Disability claims are evaluated using a five-step test. See 20 C.F.R. §§ 404.1520, 416.920. At step one, the ALJ determines if the claimant is engaging in "substantial gainful activity." 20 C.F.R. §§ 404.1520(a)(4)(i), 416.920(a)(4)(i). If he is, the claimant is found not disabled. If he is not, the ALJ proceeds to step two.

At step two, the ALJ determines whether the claimant has a "severe" impairment or combination of impairments. 20 C.F.R. §§ 404.1520(a)(4)(ii), 416.920(a)(4)(ii). An impairment is "severe" if it significantly limits the claimant's ability to perform basic work activities and is expected to persist for a period of twelve months or longer. See Bowen v. Yuckert , 482 U.S. 137, 141, 107 S.Ct. 2287, 96 L.Ed.2d 119 (1987). If the claimant does not have a "severe" impairment or combination of impairments, disability benefits are denied. 20 C.F.R. §§ 404.1520(a)(4)(ii), 416.920(a)(4)(ii). If the impairment or combination of impairments is "severe, " the ALJ proceeds to step three.

At step three, the ALJ determines whether the claimant's impairment or combination of impairments meets or equals an impairment listed in 20 C.F.R., Part 404, Subpart P, Appendix 1. 20 C.F.R. §§ 404.1520(a)(4)(iii), 416.920(a)(4)(iii). If so, the claimant is automatically determined disabled. See 20 C.F.R. §§ 404.1520(d), 416.920(d). If not, the ALJ proceeds to step four.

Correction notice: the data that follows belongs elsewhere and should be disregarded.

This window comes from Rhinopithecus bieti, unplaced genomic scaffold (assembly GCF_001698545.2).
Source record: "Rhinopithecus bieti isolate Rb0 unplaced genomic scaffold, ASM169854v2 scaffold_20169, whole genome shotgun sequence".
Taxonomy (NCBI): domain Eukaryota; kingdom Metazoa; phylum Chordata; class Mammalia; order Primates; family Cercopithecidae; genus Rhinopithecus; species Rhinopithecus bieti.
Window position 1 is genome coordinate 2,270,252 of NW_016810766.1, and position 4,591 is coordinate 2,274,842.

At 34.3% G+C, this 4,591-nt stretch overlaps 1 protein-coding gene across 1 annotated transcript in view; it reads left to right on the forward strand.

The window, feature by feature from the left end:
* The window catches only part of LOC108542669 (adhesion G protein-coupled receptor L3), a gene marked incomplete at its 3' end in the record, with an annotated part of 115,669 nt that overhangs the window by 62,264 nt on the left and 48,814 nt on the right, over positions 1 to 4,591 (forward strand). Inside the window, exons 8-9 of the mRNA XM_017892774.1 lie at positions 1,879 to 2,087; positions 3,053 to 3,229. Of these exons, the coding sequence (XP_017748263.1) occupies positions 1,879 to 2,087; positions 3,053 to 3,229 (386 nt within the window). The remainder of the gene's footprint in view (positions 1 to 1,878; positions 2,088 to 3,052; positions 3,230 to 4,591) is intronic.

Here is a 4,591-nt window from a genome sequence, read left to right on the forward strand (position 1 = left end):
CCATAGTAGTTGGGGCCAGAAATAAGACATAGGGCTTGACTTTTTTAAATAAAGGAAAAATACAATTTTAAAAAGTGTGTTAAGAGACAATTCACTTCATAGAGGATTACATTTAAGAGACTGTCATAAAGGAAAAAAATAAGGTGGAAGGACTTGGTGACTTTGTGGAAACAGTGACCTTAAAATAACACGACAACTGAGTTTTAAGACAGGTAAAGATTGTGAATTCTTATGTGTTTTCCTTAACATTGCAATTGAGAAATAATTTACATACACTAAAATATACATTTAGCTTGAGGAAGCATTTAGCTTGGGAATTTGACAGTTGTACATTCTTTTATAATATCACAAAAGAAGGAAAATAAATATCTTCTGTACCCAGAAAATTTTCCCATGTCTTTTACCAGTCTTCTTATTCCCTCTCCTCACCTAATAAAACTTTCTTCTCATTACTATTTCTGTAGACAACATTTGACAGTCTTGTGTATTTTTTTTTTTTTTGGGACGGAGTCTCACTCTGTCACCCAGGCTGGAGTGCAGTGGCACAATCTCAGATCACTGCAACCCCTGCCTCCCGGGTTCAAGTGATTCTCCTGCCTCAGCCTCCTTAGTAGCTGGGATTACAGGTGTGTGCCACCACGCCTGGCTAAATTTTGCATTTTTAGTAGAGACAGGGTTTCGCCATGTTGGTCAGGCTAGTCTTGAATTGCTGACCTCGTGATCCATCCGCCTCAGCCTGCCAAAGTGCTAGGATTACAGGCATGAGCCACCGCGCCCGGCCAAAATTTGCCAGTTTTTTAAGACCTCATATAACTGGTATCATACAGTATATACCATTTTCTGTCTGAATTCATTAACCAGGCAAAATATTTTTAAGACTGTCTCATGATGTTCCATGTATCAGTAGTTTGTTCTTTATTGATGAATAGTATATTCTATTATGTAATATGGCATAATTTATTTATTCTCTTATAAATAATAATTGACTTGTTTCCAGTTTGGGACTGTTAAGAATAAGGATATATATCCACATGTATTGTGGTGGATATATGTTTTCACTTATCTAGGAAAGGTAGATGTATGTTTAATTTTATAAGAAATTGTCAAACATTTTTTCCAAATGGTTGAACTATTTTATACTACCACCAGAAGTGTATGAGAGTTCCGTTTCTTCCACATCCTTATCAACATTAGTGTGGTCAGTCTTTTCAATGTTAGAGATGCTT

At step four, the ALJ must assess the claimant's residual functional capacity ("RFC"). The RFC is the "most [one] can still do despite [his or her] limitations" and represents an assessment "based on all the relevant evidence." 20 C.F.R. §§ 404.1545(a)(1), 416.945(a)(1). The ALJ then must determine whether the claimant's RFC is sufficient for the claimant to perform past relevant work. 20 C.F.R. §§ 404.1520(a)(4)(iv), 416.920(a)(4)(iv). If the claimant is capable of performing past relevant work, the claimant is not disabled. If the claimant is no longer capable of past relevant work, the ALJ proceeds to step five. See 20 C.F.R. §§ 404.1520(f), 416.920(f).